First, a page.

January 5, 2017 at 08:09AM
Small schools whose budgets are already under severe pressure could be pushed beyond breaking point by the introduction of the new apprenticeship levy, school and local government leaders are warning.
The levy, to be introduced in April, requires all businesses – including schools – with a wage bill over £3m a year, to contribute 0.5% of their wage bill to fund new apprenticeships.
But whereas academy or faith schools – who employ their own staff – will be exempt from the levy if their wage bill is under the £3m threshold, small schools with similar wage bills that are run by local authorities will have to pay the levy because staff are employed by the authority and therefore contribute to the overall wage bill of the council.
The Local Government Association (LGA), which represents 370 councils in England and Wales, argues that all schools with a wage bill of less than £3m should be exempt from paying the levy and says council-maintained schools are being “dealt an unfair hand” compared with academies.
“It is discriminatory for small council-maintained schools not to be exempted from the apprenticeship levy in the same way that small academies and faith schools will be,” said Richard Watts, chair of the LGA’s children and young people board.
“They will be forced to find additional money to pay the levy, while an academy or faith school with an identical wage bill can invest that money in making sure their pupils get an excellent education.”
The LGA estimates that the disparity will affect up to 2.8m pupils at 9,000 council-maintained schools with wage bills under £3m. Watts called on the government to level the playing field for schools, adding: “It is no secret that many schools are struggling with their funding, yet once again, council-maintained schools are being dealt a poor hand compared to academies.”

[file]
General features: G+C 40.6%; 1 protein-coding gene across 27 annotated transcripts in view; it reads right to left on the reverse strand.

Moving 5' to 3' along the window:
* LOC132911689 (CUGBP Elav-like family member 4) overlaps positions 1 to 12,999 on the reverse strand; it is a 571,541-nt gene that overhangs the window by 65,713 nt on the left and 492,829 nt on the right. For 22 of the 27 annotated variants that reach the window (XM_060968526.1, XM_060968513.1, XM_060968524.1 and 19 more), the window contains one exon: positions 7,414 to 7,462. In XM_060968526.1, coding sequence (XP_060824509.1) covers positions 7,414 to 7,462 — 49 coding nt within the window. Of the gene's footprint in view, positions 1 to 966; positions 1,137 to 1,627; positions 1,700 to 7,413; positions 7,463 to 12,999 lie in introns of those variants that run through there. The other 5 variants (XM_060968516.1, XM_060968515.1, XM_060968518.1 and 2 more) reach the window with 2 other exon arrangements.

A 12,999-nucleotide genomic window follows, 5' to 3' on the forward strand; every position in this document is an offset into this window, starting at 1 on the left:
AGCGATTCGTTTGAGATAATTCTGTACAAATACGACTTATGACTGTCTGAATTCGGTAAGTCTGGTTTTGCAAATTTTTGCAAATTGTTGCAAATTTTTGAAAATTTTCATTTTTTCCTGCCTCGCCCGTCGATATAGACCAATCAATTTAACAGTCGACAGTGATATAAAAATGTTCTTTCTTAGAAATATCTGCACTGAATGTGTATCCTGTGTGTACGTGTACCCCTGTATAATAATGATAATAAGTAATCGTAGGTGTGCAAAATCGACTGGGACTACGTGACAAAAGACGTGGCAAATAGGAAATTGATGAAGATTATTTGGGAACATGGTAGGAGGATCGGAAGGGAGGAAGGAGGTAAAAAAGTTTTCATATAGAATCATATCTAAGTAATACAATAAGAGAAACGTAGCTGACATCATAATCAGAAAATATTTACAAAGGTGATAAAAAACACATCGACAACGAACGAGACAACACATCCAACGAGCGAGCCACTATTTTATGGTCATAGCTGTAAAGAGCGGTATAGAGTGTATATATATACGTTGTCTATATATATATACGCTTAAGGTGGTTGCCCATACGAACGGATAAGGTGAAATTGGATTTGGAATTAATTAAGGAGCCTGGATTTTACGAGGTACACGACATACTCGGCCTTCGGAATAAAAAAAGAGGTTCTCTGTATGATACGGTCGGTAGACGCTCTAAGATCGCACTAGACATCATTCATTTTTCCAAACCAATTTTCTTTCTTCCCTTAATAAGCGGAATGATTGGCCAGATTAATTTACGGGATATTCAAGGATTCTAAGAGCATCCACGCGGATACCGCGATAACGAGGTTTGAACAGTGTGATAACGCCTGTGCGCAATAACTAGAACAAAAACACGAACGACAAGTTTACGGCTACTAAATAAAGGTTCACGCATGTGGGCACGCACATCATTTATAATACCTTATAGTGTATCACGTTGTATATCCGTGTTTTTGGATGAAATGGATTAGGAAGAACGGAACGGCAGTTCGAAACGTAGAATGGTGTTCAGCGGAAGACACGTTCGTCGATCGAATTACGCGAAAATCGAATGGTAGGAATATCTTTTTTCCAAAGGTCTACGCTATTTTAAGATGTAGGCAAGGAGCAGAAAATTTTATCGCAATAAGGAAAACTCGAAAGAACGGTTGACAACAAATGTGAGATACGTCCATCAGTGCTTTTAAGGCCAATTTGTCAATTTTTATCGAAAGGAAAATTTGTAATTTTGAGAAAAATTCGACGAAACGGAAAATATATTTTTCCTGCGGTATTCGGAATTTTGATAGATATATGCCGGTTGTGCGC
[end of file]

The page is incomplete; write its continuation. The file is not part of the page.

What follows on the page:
In response, apprenticeship and skills minister Robert Halfon said the apprenticeship levy would boost economic productivity, increasing the country’s skills base and give millions a step up the ladder of opportunity.
“In the majority of cases, local authorities will be responsible for paying the levy in the community schools they maintain, rather than the schools themselves. We expect these schools to have full access to funding for apprenticeship training and will support all employers, including schools and local authorities, in using levy funds to invest in quality apprenticeships.”
The growing crisis in school budgets is likely to produce a string of headlines in the coming year with reports from schools around the country of class sizes going up, teacher and support staff jobs being lost, and curriculum choices narrowing.
Russell Hobby, general secretary of the National Association of Head Teachers, said the new apprenticeship levy could push some school budgets beyond breaking point. Figures released by the National Audit Office at the end of last year revealed that schools in England are facing cuts of £3bn, resulting in an 8% real-terms cut in funding per pupil by 2019/20.
Civil servants expect schools will need to make efficiency savings of £1.3bn through better purchasing and save another £1.7bn by using staff more efficiently. In the meantime many are having to meet increased national insurance and pension contributions. “The new apprenticeship levy is yet another example of a government policy negatively impacting school budgets and, potentially, standards,” said Hobby.
“When the national funding formula was announced the government promised that no school would lose more than 1.5% of its budget, as this would be so drastic a reduction.
“But the apprenticeship levy will mean that council-maintained schools of any size will lose a further 0.5% of their staff budget – and this on top of the 8% real-terms cut in funding schools are already faced with,” he said.
The NAHT called for small council-maintained schools to be treated in the same way as small academies and free schools. Hobby said: “It is not fair for some pupils to suffer purely because of the structure of their school and the way it receives its funding.
“We further call for the government to recognise new training and apprenticeship schemes that schools can access, using the dedicated apprenticeship funding gathered by the levy. Currently small schools are faced with paying into a fund they may not be able to benefit from.”
from Education | The Guardian http://ift.tt/2hWoMhB